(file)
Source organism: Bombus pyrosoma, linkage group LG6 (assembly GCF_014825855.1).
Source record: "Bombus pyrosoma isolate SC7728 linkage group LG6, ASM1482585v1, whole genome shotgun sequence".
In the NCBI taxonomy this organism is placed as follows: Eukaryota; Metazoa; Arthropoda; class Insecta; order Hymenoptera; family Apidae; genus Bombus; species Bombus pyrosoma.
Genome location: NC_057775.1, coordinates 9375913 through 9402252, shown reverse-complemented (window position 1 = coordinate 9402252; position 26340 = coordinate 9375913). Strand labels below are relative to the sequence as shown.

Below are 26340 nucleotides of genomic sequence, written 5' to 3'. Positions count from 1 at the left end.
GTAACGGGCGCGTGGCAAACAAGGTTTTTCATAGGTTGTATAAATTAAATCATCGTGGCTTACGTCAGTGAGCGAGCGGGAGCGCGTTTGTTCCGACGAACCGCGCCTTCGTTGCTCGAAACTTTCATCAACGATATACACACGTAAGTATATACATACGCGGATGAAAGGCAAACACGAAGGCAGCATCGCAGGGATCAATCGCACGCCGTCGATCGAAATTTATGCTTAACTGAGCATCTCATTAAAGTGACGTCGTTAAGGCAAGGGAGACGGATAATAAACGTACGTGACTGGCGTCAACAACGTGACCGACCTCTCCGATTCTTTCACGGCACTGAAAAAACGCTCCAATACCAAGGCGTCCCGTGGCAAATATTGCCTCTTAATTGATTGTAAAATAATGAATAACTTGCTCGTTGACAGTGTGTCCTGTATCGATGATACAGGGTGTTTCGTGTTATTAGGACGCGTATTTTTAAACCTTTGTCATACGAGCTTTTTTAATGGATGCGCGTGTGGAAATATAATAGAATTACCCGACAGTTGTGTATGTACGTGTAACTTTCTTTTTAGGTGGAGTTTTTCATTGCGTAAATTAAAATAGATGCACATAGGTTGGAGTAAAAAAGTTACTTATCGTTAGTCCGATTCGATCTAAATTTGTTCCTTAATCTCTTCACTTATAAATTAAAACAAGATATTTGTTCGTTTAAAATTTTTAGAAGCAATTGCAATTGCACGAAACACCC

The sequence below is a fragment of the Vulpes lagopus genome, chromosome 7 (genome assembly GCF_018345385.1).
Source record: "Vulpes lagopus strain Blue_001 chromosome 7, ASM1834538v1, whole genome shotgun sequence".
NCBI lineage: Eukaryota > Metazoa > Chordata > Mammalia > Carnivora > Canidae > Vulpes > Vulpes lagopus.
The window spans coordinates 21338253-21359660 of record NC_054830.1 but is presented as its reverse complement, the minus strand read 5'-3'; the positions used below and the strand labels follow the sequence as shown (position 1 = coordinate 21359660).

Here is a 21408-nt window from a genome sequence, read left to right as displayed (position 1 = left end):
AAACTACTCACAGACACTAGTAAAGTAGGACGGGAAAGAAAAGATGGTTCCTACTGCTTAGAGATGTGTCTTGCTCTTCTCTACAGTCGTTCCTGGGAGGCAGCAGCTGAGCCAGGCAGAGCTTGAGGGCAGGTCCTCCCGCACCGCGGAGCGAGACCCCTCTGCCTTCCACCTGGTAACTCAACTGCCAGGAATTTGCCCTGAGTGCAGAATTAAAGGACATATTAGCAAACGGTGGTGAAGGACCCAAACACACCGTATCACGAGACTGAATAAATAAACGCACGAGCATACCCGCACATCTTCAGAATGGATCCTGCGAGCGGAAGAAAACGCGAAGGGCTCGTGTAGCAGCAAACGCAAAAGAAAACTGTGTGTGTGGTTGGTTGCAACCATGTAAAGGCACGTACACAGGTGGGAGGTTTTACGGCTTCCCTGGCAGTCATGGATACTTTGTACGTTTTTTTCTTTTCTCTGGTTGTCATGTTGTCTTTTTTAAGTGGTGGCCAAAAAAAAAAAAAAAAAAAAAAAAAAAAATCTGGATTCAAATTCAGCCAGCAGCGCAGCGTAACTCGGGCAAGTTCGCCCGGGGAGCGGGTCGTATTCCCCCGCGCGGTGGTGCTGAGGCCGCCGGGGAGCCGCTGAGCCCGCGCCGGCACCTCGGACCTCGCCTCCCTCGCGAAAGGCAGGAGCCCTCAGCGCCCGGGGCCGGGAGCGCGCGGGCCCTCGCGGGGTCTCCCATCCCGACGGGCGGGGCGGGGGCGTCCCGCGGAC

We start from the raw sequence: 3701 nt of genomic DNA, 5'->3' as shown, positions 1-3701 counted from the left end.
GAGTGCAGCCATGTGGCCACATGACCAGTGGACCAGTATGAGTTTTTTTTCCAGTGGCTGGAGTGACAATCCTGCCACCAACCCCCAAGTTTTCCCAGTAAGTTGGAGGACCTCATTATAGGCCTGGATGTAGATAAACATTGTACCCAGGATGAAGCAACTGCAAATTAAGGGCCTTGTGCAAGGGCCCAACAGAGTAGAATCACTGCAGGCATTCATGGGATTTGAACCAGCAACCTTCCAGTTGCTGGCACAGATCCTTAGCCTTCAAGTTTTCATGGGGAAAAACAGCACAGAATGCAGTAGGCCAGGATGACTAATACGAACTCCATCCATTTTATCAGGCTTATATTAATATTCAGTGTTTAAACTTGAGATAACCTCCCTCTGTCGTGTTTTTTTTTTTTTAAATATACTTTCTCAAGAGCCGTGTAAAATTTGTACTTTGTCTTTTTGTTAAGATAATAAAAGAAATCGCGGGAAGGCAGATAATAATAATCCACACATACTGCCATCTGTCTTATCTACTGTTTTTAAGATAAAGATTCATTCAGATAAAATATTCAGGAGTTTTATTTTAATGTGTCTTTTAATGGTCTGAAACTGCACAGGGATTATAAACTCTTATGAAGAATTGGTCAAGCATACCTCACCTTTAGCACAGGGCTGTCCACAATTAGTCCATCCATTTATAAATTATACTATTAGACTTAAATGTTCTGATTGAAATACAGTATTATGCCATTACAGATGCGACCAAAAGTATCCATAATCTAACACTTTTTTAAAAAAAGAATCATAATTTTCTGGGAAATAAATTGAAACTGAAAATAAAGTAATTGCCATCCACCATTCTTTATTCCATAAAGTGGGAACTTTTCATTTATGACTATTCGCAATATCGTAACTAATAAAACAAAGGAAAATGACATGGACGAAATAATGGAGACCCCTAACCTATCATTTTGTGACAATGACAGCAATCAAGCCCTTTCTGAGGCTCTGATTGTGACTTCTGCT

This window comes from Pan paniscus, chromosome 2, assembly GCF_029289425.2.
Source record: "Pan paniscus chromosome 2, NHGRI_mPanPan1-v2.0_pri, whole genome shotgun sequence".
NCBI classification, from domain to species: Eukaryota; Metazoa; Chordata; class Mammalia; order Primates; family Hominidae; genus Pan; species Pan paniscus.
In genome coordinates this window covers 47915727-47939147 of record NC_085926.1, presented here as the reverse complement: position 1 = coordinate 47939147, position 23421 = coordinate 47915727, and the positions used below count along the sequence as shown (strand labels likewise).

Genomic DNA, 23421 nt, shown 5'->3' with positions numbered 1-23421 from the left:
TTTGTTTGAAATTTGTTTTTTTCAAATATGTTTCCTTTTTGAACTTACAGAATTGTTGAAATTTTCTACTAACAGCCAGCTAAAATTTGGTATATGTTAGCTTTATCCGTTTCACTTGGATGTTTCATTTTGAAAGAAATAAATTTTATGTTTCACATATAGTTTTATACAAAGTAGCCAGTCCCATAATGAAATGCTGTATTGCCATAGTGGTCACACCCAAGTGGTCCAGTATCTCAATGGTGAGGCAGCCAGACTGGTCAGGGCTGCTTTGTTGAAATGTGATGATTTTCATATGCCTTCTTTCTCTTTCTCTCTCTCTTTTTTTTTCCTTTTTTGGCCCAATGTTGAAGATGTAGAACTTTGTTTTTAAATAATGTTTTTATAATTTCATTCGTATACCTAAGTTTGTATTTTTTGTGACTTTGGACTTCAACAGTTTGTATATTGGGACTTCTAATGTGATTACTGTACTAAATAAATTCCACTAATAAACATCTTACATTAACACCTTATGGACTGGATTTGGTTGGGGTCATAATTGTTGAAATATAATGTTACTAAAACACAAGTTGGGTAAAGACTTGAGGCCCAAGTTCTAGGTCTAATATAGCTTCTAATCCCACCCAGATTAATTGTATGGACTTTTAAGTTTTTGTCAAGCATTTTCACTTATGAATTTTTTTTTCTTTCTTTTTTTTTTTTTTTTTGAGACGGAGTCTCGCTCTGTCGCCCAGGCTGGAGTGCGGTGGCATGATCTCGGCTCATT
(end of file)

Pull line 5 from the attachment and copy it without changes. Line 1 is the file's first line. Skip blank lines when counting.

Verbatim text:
Below are 26340 nucleotides of genomic sequence, written 5' to 3'. Positions count from 1 at the left end.